Arrays are a powerful and useful module. In Python, there are two ways you can create an array: using the Python Standard Library or the NymPy package.
If you’re just starting out or would simply like to create an array with simple data types, the array module from the Python standard library would suffice. However, as Python is being widely used for data science, num.py array can often be seen as the de facto standard as it’s more flexible and robust.
In this tutorial, we’ll focus on using the array module in the Python standard library.
Python arrays are data structures that can store multiple items of the same type, for example, you can have an array of strings. When you’re working with multiple items of the same data type, arrays make it easy to store, organize, remove elements, and manipulate the values.
This can sound confusing if you’re just starting out with Python arrays. So here’s another way to think about it: say that you’re organizing your bookshelf and have a list of book titles. You might want to store this list in a place you can easily access should you ever want to organize the titles, remove, or retrieve certain information. In Python, this list of titles would be stored in an array.
A common confusion you might encounter is the difference between Python array vs list. The key difference is the types of values that the two can store. While arrays can only store items of the same data type, lists can store a variation of different data types. Taking the bookshelf example from above, if your bookshelf also contains decorative items, such as potted plants, your list of bookshelf items would need to be stored in a Python list.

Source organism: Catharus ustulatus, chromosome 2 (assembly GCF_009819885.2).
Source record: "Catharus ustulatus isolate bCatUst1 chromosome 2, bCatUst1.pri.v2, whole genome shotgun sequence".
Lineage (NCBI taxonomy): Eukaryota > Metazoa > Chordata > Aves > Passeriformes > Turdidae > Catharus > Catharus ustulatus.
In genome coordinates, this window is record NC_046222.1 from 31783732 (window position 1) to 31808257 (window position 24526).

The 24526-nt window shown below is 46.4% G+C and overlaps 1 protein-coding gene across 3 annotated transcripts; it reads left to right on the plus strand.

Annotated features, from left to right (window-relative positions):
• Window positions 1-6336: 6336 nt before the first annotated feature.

Now that you know what an array is, the next step is to create a Python array. Let’s start with a simple example: to create an array in Python, you’ll need two parameters: data type and value list. Data type is the type of value that you want to store. Continuing the previous book list example, the data type here would be books, while the values would be the book titles.
Your basic syntax would look like this:
a=array(data type,value list)`
Using the bookshelf example:
a=array(books, [Harry Potter, Game of Thrones, Narnia, The Hobbit, The Little Prince])
Each element in the array has an index number, starting with 0. This allows you to access an element in an array. The basic syntax will look like this:
Using the previous example, say you want to access the second element in the array.
a=array(books, [Harry Potter, Game of Thrones, Narnia, The Hobbit, The Little Prince]) a=Game of Thrones
By understanding how the index number works, you can also figure out the Python array length. As the index number starts from 0, the Python array length will be 1 more than the last index number. Another way is to use the
len() function to figure out the Python array length:
a=array(books, [Harry Potter, Game of Thrones, Narnia, The Hobbit, The Little Prince]) len(a)=5
There are quite a few ways to remove elements from a Python array.
If you would like to delete an element based on their index number, you can use Python's
a=array(books, [harry potter, game of thrones, narnia, the hobbit, the little prince]) del books
In the above example, you are deleting the third element from the Python array, “Narnia”. To use this method, you need to know the index number of the element you’d like to remove.
But what if you’re not sure where the element you’d like to remove is? In this case, you can use Python’s
a=array(books, [harry potter, game of thrones, narnia, the hobbit, the little prince]) del books[harry potter]
By using the
remove() method, you’ll be able to locate and remove a specific element without needing to know its index number.
We covered the basics of Python arrays in this article, but this is just the tip of the iceberg. Once you’re familiar with the array module from the Python standard library, you can expand to learn more about using arrays with the NumPy package, which is often seen as the standard array function in Python and in data science nowadays.
More resources on Python arrays: